Scripture is replete with verses about the dangers of pride. Of the abominable sins spelled out in Proverbs 6:16–19, “haughty eyes” are at the top of the list. The Lord calls pride and arrogance “the way of evil” (Prov. 8:13), and warns that it will surely lead to destruction (18:12) and disgrace (11:2). In speaking of the sheer sinfulness of the sin, the Bible warns, “Everyone who is arrogant in heart is an abomination to the Lord; be assured, he will not go unpunished” (16:5). In fact, the Lord Jesus vows to humiliate those who exalt themselves in pride (Matt. 23:12). Make no mistake, we are to heed the warning, “Therefore let anyone who thinks that he stands take heed lest he fall” (1 Cor. 10:12).
However, the Bible promises while God opposes those who are proud, He “gives grace to the humble” (James 4:6; cf. Ps. 138:6; Prov. 3:34; 1 Peter 5:5). Humility, then, is an emptying of self; it is a dying to self (see Luke 9:23; Gal. 2:20). Paul exhorted the Philippian church to manifest humility in their dealings with one another, saying: “Do nothing from selfish ambition or conceit, but in humility count others more significant than yourselves. Let each of you look not only to his own interests, but also to the interests of others” (Phil. 2:3–4). He regards humility as a lowliness of mind. Yet it’s not that God desires to grind us into the dust and never raise us up. As James tells us, “Humble yourselves before the Lord, and he will exalt you” (James 4:10). This is true for all believers, especially for those in pastoral ministry.
A Call for Pastoral Humility
The ultimate example of humility in ministry is Jesus, who labored tirelessly to point all things back to the Father (John 5:30; 12:49; 17:1–5); who declared His ministry to be that of selfless service (Mark 10:45), who even debased Himself by washing His disciples’ feet (John 13:14–15), who “though he was in the form of God, did not count equality with God a thing to be grasped, but emptied himself, by taking the form of a servant, being born in the likeness of men. And being found in human form, he humbled himself by becoming obedient to the point of death, even death on a cross” (Phil. 2:6–8). Brothers, this is our model for pastoral ministry.
But we are fallen and sinful men. We are weak and insecure. At the heart of pastoral posturing, I believe, is a warped yet earnest desire to be validated. After all, ministry is hard, and very few people seem to understand all that it entails. However, we know that our confidence and adequacy come from Christ (2 Cor. 3:4–5). Therefore, as we labor and strive, we should not seek the praise of others. Rather, the Apostle Peter warns men to “clothe yourselves, all of you, with humility toward one another” (1 Peter 5:5). As to our knee-jerk desire to posture: “Let another praise you, and not your own mouth; a stranger, and not your own lips” (Prov. 27:2). As to our insecure and competitive bent: “Let us not become conceited, provoking one another, envying one another” (Gal. 5:26). We are compelled to seek a posture of humility before others and before God.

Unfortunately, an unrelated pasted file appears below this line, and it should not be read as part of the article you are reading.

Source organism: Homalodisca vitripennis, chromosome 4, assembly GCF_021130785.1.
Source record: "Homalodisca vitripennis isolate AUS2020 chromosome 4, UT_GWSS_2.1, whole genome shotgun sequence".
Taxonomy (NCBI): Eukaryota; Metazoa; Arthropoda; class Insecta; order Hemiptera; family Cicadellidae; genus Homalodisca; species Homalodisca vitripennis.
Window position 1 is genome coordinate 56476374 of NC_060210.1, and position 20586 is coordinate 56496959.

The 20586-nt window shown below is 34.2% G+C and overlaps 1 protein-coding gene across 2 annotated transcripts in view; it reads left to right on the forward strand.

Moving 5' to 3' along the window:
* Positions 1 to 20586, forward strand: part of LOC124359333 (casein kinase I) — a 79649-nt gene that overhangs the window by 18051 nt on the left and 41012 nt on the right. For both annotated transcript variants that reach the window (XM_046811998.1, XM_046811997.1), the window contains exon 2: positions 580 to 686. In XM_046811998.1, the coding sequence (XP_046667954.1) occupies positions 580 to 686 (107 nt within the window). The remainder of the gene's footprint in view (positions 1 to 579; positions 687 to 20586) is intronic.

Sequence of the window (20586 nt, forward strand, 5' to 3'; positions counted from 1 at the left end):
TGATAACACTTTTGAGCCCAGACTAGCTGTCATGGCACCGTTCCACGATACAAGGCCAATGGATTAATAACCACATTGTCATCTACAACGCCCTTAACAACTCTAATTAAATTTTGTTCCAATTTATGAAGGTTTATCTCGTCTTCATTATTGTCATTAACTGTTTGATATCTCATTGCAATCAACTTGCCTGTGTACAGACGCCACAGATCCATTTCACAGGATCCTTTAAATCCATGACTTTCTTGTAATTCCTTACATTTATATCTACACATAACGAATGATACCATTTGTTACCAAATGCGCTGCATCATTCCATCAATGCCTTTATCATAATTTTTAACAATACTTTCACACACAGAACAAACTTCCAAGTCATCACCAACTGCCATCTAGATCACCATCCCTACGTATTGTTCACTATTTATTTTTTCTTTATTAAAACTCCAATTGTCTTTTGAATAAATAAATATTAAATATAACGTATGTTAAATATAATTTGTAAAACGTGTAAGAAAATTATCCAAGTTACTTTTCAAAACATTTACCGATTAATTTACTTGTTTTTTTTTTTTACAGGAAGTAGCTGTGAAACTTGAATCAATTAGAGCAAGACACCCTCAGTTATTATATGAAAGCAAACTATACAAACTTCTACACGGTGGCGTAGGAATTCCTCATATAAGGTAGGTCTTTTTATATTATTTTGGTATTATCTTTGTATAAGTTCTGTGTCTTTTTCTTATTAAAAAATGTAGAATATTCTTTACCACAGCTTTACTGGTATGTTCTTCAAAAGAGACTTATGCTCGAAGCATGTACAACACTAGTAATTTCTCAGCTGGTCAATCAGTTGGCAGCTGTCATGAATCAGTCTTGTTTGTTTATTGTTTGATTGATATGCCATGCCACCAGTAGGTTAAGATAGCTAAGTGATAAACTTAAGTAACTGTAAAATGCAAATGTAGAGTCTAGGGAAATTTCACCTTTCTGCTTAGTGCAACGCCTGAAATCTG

George Whitefield was one of the greatest English preachers in history, and everywhere he went he was bathed with the praise and adoration of his followers. One classic story typifies Whitefield’s constant struggle with and godly response to the temptation of pride:
Mr. Whitefield, having delivered a discourse of rare beauty and eloquence in the city of Charleston, had just retired from the pulpit and was wending his way out of the church, when he met an acquaintance in the aisle, who, shaking him cordially by the hand, congratulated him on the splendid effort he had just made, saying, “Brother Whitefield, you have preached a most eloquent discourse. I was highly delighted.” Whitefield, instead of being in the least elated, replied in the most solemn and impressive manner, “Ah, brother, there is one in advance of you, for the devil told me so before I left the pulpit.”
Dear brothers, put off pride and posturing. Humble yourselves before God. Give all glory and praise to whom it is due. For we read, “He has told you, O man, what is good; and what does the Lord require of you but to do justice, and to love kindness, and to walk humbly with your God?” (Mic. 6:8, emphasis added).